Authors Don Peppers and Martha Rogers reveal one to one strategies to:

* Find the 20 percent--or 2 percent--of your own customers and prospects who are the most loyal and who offer the biggest opportunities for future profit;

* Collaborate with each customer, one at a time, just as you now work with individual suppliers or marketing partners;

* Nurture your relationships with each customer by relying on new one to one media vehicles--not just the mail, but the fax machine, the touch-tone phone, voice mail, cell phones, and interactive television.

Leading-edge companies such as MCI, Lexus, Levi Strauss, and Nissan Canada, and thousands of smaller enterprises, have already adopted the one-to-one perspective. The strategies outlined in this book work just as well--often even better--for small companies, from two-person accounting firms to flower shops to furniture stores.

§  Customer Experience Edge: Technology and Techniques for Delivering An Enduring, Profitable and Positive Experience for Your Customers, by Reza Soudagar, Vinay Iyer, Dr. Volker G. Hildebrand, 2012, McGraw Hill

Globalization and advanced technologies have given ever greater power to the person who decides if your business will succeed or fail--the customer. Whether your company serves consumers or other businesses, you can no longer compete on price and quality alone. To gain profits and market share, you have to deliver an experience that makes customers want to come back--and that sets you apart from the competition. You need to seize The Customer Experience Edge.

Drawing on over sixty years of experience in shaping customer centric strategies and technologies for leading companies, three innovators bring you practical and proven ways to create your customer experience programs and overall business strategies. The key is to strike a balance between programs that are effective but prohibitively expensive and programs that fail to dedicate enough resources to be effective. In the middle ground lie the tools that everyone overlooks--foundational and disruptive technologies. These are the authors' main fields of expertise, and these are what make the customer experience profitable.

The Customer Experience Edge explains how to combine strategy, leadership, organizational change, and technology to:

Develop products and services that are highly valued by customers

  • Form bonds that keep clients from turning to competitors
  • Transform customers into your best advocates
It's a new world of business, and customers are keenly aware that their loyalty is valuable currency. The Customer Experience Edge gives you a cost-effective, sustainable way to provide an unforgettable experience that builds loyalty and turns it into real, measurable profits.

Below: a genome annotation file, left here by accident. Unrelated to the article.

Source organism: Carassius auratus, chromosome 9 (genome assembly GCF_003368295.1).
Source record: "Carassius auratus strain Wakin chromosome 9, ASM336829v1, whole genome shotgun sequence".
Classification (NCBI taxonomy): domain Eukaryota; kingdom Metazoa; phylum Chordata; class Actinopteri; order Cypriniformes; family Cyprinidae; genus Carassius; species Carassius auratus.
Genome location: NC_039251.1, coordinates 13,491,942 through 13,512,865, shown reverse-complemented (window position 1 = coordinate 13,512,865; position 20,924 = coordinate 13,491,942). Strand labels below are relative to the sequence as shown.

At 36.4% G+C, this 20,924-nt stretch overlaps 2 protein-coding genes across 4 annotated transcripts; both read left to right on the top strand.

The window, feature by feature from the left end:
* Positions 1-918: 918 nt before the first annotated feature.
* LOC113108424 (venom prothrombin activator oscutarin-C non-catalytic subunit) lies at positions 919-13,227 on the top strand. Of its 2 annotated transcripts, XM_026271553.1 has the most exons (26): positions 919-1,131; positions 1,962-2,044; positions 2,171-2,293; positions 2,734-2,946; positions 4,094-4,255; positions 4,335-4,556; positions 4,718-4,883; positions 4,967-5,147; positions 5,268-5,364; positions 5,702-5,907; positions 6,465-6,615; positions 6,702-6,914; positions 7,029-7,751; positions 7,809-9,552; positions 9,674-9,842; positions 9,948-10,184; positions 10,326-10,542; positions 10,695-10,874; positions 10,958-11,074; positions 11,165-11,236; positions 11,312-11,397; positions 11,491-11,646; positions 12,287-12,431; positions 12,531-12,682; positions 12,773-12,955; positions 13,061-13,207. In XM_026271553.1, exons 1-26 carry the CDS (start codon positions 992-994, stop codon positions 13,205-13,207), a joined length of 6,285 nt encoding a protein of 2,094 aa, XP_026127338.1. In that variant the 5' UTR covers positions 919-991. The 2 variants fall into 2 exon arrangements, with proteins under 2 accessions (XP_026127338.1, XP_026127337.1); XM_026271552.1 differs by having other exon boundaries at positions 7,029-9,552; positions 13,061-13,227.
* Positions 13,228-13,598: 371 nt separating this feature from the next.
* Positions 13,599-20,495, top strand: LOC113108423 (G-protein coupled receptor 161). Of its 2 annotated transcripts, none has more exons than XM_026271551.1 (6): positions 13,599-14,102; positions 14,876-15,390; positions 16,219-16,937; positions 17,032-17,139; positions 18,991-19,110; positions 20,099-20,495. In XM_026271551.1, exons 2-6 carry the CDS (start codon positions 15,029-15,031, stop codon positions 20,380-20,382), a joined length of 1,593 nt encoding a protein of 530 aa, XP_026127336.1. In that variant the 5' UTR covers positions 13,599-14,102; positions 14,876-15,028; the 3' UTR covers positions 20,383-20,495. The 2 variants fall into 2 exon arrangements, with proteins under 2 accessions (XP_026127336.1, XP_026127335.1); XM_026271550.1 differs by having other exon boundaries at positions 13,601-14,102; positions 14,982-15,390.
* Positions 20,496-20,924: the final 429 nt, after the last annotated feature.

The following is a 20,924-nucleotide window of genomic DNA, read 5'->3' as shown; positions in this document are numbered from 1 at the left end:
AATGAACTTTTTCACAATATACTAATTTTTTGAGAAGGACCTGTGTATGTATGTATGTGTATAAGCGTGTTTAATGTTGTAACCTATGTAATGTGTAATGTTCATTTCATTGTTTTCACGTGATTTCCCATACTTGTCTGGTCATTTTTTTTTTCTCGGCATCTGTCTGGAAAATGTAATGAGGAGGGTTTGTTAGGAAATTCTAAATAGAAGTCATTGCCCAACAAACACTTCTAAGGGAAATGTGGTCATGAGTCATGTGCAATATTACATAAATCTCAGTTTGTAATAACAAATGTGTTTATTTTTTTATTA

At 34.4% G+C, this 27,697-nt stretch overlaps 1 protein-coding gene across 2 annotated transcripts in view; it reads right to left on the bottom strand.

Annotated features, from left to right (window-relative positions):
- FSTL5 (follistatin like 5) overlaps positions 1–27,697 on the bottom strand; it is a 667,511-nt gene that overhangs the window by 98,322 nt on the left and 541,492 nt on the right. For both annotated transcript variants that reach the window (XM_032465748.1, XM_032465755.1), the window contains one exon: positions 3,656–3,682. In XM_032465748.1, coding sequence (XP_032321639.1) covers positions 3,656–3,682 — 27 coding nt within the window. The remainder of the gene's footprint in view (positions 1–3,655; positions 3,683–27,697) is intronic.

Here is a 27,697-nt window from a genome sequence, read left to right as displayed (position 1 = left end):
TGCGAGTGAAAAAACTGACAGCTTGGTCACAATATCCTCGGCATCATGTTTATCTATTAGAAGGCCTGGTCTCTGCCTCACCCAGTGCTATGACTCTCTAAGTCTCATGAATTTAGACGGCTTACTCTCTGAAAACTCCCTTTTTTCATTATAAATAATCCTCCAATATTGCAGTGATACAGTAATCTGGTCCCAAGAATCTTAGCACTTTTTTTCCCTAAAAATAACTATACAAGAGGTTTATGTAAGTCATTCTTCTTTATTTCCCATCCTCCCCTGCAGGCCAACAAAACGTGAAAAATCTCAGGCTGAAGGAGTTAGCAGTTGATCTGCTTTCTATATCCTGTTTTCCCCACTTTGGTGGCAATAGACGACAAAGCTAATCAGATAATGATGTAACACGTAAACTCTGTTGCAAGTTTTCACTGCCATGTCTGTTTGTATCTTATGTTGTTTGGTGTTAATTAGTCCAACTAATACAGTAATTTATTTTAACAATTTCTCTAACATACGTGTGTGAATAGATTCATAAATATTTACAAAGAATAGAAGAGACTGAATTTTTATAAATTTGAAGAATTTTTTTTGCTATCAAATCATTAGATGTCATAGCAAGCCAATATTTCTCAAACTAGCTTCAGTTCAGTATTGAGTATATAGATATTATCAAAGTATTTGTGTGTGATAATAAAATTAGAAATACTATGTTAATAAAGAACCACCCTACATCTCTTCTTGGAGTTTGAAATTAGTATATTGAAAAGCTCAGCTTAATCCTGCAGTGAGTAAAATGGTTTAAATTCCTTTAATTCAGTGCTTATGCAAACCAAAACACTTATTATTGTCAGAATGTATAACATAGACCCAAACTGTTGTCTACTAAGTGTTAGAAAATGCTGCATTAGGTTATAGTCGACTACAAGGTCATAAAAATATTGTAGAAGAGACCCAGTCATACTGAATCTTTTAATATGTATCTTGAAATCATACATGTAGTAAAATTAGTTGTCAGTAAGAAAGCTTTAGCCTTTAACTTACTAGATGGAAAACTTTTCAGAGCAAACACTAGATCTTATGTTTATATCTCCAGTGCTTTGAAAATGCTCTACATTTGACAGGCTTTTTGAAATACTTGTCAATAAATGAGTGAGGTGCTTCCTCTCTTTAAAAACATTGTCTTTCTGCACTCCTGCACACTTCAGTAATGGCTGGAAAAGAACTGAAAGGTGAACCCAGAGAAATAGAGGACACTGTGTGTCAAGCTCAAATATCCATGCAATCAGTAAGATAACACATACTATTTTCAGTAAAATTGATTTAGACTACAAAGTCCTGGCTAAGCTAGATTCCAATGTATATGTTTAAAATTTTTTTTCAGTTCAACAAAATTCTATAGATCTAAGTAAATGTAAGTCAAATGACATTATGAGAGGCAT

Note: David Gardner is quoted twice in this book from his other writings.

§  Mass Customization: An Enterprise-Wide Business Strategy, 2009, David J. Gardner.

Manufacturers with highly-configurable products face daunting challenges to create the flexibility, transparency, and customer experience that delights customers without undermining profits. If a company continually experiences the pain of not being able to seamlessly connect the customer to the enterprise and efficiently drive order demand across the enterprise, the business is not set up properly. There is a misalignment between the company's infrastructure and the actual business requirements. This book explains how to bring a company into alignment.

While much has been written about mass customization as a high-level strategy, much less has been offered about implementing mass customization as a business strategy. Manufacturers that thrive in the 21st century will treat customers as "insiders." Under mass customization, a customer is an "insider." The customer can select from an array of choices to purchase products that match their individualized needs.

This book explains mass customization (also known as build to order, assemble to order, configure to order, make to order and engineer to order) from the standpoint of discrete manufacturers and reviews why mass customization must be viewed as an enterprise-wide business strategy, not merely a departmental initiative. Companies with highly-configurable products need to combine the technical superiority of their products with operational excellence. A manufacturer needs to be able to seamlessly connect the customer to the enterprise so the hand-offs from organization to organization are efficient and keep the process moving forward to a timely completion and delivery.

'Mass Customization' is for anyone whose company faces a constant, uphill challenge with respect to quoting, configuring, and producing high-configured products; any company that has made an investment in product configurator software and wants to understand why operational efficiencies and profits haven't improved, and anyone who would like to get a better understanding of what is required to implement mass customization as well as the power mass customization has to transform certain businesses and industries.